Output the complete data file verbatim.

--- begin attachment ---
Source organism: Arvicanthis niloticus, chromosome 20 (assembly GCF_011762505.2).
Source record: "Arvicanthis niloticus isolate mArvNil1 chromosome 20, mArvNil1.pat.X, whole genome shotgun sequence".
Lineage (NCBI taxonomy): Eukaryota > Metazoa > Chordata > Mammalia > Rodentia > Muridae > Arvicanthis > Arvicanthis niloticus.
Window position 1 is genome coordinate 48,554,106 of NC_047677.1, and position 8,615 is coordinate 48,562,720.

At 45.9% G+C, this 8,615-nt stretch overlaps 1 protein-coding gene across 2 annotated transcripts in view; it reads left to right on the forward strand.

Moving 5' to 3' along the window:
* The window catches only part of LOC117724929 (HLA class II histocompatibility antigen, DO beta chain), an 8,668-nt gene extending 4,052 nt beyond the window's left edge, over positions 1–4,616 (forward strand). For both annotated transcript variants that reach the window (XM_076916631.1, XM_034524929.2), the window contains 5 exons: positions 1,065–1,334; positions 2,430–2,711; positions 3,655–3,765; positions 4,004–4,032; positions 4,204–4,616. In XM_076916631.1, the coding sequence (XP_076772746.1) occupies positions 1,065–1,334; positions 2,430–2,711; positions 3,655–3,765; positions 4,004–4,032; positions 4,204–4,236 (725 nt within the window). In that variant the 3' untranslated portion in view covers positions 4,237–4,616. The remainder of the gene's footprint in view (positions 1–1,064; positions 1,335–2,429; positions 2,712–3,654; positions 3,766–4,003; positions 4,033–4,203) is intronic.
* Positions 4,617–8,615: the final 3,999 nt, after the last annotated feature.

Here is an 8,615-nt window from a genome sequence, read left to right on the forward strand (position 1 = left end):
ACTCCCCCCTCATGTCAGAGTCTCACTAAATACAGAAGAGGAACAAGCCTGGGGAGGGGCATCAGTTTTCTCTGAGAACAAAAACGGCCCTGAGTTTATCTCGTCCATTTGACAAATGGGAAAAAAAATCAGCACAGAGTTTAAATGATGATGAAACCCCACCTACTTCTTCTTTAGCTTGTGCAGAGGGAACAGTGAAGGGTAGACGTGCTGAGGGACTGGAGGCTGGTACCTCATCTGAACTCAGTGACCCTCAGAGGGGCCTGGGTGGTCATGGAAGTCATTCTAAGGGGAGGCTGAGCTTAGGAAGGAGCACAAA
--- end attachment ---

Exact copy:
Source organism: Arvicanthis niloticus, chromosome 20 (assembly GCF_011762505.2).
Source record: "Arvicanthis niloticus isolate mArvNil1 chromosome 20, mArvNil1.pat.X, whole genome shotgun sequence".
Lineage (NCBI taxonomy): Eukaryota > Metazoa > Chordata > Mammalia > Rodentia > Muridae > Arvicanthis > Arvicanthis niloticus.
Window position 1 is genome coordinate 48,554,106 of NC_047677.1, and position 8,615 is coordinate 48,562,720.

At 45.9% G+C, this 8,615-nt stretch overlaps 1 protein-coding gene across 2 annotated transcripts in view; it reads left to right on the forward strand.

Moving 5' to 3' along the window:
* The window catches only part of LOC117724929 (HLA class II histocompatibility antigen, DO beta chain), an 8,668-nt gene extending 4,052 nt beyond the window's left edge, over positions 1–4,616 (forward strand). For both annotated transcript variants that reach the window (XM_076916631.1, XM_034524929.2), the window contains 5 exons: positions 1,065–1,334; positions 2,430–2,711; positions 3,655–3,765; positions 4,004–4,032; positions 4,204–4,616. In XM_076916631.1, the coding sequence (XP_076772746.1) occupies positions 1,065–1,334; positions 2,430–2,711; positions 3,655–3,765; positions 4,004–4,032; positions 4,204–4,236 (725 nt within the window). In that variant the 3' untranslated portion in view covers positions 4,237–4,616. The remainder of the gene's footprint in view (positions 1–1,064; positions 1,335–2,429; positions 2,712–3,654; positions 3,766–4,003; positions 4,033–4,203) is intronic.
* Positions 4,617–8,615: the final 3,999 nt, after the last annotated feature.

Here is an 8,615-nt window from a genome sequence, read left to right on the forward strand (position 1 = left end):
ACTCCCCCCTCATGTCAGAGTCTCACTAAATACAGAAGAGGAACAAGCCTGGGGAGGGGCATCAGTTTTCTCTGAGAACAAAAACGGCCCTGAGTTTATCTCGTCCATTTGACAAATGGGAAAAAAAATCAGCACAGAGTTTAAATGATGATGAAACCCCACCTACTTCTTCTTTAGCTTGTGCAGAGGGAACAGTGAAGGGTAGACGTGCTGAGGGACTGGAGGCTGGTACCTCATCTGAACTCAGTGACCCTCAGAGGGGCCTGGGTGGTCATGGAAGTCATTCTAAGGGGAGGCTGAGCTTAGGAAGGAGCACAAA